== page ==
- If you decide to take a bus off the island, don’t go to any of the travel agents, instead go direct to ban Nathon on the west coast of the island to the bus terminal there and buy your coach tickets directly. It’s cheaper, and you get the buses/services that the Thais themselves use, not the scummy ฿500 foreigner cattle-class bus and all the chaos that that involves, including horribly slimely/rude men that run it. Perhaps you can quote this site and go to a travel agent and tell them you don’t want the foreigner bus, but one of the proper coaches.
- Scuba-diving – I’d recommend that you don’t book your diving from Koh Samui, instead take a few days out to neighbouring Koh Tao and book from there – all diving is done from off that island anyway and if you go from Koh Samui, they’ll just transport you very early in the morning up there to pick up the sensible people who booked it from Koh Tao and enjoyed a couple of extra hours in bed.
- Taxis. I feel I need a whole section for this alone, but I’ll list it here for now.
- From the airport they are relatively expensive. Worth getting a pick up somehow (from hotel?) if you’re far from the airport.
- They don’t have meters and wont turn them on if you ask/insist. Negotiate your price before you step your foot inside the cab.
- Alternative to taxi is a large tuk-tuks. Again, negotiate price first. Should be cheaper than taxis and very good value especially during the day. They employ natural air-conditioners.
- Elephants, monkey shows, trekking, and “safari”… I haven’t gone to any of these because I find the whole thing distasteful. But that’s me, and you’re you, so if you want to support this “industry”, go right ahead. There is a rumour that there’s one particular outfit that actually treats the animals quite well, but I never took the time to find it. If you know it, please let me know in the comments section and I’ll add it here. Also, if you’re sitting on the beach and a guy walks up to you with a monkey hanging off his shoulder and asks you for some cash for the privilege of taking a photo with the drugged-up little creature, have a bit of cop on. Your friends back home will actually be more interested in the tale of drugged-up monkeys than of a tacky photo with a monkey on your back. At least I’d hope so…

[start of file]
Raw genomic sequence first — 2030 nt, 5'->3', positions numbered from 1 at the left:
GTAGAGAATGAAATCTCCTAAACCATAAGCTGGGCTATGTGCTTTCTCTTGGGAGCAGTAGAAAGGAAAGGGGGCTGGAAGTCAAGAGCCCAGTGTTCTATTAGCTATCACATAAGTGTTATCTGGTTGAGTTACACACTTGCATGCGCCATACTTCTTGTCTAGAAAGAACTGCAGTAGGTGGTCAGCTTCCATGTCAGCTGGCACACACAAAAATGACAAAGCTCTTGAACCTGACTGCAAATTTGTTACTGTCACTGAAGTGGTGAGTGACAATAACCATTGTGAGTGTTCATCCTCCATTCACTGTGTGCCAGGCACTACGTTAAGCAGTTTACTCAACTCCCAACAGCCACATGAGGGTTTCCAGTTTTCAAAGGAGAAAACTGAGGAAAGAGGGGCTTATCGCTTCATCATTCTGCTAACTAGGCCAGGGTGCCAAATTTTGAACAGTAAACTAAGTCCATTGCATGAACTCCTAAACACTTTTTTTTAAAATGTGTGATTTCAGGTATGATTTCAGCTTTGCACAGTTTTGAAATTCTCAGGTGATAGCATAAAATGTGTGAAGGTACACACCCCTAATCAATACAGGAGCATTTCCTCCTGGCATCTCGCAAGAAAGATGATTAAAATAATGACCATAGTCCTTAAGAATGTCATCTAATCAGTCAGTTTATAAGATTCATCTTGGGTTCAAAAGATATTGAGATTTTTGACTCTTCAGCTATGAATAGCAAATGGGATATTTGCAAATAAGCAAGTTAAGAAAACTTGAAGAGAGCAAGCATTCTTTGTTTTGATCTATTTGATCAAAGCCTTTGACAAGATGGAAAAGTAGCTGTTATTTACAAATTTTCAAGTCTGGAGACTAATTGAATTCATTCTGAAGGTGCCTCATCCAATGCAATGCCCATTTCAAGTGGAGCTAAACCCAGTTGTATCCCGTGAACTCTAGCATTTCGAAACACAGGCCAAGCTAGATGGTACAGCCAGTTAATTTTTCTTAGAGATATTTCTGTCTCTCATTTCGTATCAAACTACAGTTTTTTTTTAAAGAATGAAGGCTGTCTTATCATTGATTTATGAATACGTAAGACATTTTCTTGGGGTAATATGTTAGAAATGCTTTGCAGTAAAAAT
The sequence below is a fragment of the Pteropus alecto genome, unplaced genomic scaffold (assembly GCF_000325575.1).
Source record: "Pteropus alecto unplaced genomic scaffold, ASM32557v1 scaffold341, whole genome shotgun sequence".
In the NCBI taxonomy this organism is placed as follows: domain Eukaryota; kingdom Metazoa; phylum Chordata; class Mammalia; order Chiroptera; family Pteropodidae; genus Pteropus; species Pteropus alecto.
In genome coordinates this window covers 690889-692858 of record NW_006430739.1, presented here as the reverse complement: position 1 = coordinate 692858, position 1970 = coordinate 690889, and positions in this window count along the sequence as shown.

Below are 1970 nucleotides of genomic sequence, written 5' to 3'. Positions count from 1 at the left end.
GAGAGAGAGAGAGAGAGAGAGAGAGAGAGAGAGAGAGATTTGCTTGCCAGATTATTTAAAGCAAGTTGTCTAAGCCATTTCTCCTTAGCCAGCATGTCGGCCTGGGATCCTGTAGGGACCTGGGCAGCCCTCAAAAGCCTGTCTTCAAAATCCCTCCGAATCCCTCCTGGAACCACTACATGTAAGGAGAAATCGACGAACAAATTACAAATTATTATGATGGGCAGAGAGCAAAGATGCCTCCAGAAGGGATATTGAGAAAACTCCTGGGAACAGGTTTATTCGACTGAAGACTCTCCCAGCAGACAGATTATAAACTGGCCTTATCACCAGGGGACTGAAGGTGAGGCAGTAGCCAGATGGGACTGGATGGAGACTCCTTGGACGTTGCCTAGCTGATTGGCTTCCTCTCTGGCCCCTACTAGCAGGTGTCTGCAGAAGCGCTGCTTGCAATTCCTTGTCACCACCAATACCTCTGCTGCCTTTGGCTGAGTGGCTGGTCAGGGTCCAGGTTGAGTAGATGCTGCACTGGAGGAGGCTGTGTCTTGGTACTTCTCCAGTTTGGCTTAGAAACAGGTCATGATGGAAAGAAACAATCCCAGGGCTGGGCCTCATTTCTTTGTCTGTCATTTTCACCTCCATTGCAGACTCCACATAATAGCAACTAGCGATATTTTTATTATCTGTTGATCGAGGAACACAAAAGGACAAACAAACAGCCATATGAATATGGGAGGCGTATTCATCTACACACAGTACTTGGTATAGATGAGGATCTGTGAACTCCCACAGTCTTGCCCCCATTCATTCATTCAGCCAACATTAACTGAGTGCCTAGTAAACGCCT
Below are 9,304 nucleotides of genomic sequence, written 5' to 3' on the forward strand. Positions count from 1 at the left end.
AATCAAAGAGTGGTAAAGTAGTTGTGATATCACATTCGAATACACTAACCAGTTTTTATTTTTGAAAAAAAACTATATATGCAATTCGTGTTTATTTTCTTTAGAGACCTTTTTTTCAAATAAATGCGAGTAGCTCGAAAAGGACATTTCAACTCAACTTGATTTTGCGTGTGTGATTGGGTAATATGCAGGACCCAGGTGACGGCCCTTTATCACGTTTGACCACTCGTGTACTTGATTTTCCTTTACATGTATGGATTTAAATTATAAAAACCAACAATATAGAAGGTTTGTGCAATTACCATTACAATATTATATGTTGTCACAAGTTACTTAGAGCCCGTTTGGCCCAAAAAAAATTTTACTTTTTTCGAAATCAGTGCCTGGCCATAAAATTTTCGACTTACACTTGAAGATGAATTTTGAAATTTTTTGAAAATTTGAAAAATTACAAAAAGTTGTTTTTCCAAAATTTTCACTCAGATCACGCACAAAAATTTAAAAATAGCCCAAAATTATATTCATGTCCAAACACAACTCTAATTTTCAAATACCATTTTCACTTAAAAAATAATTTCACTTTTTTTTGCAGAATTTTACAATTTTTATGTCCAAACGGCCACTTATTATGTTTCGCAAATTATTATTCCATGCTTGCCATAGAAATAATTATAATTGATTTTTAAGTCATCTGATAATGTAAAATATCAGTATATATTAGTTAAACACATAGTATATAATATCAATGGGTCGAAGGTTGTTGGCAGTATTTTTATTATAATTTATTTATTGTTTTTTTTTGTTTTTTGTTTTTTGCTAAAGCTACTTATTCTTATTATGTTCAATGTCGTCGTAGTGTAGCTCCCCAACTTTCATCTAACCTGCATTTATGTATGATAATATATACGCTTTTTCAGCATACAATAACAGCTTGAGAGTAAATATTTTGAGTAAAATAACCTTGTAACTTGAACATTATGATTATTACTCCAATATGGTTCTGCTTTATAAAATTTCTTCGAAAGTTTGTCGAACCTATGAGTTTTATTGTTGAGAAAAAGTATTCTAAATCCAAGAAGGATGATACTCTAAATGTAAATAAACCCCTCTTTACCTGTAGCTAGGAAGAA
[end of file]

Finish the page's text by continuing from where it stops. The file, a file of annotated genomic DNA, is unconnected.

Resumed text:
- Grab a map of the island early on so you’re familiar with the lay of the land and distances, and how much taxi should cost. A taxi when I was there last (2010/03) should be no more than ฿200~300 from Bophut to Chaweng depending on the time of day.
- Drunk driving is endemic. Stay clear of the roads as a pedestrian at night.
- Perhaps related to the previous point, who knows, but apparently Koh Samui has the highest rate of scooter road-traffic accidents in the world. Rumour? I dunno, but best be careful out there.
- I’ll add to this list as I think of more things, but please feel free to add using the comments section below.
Hope that helps to give a decent overview and helpful information of Koh Samui. It’s got practically everything you need. It’s not as inexpensive as it once was, but it’s still a great treat =)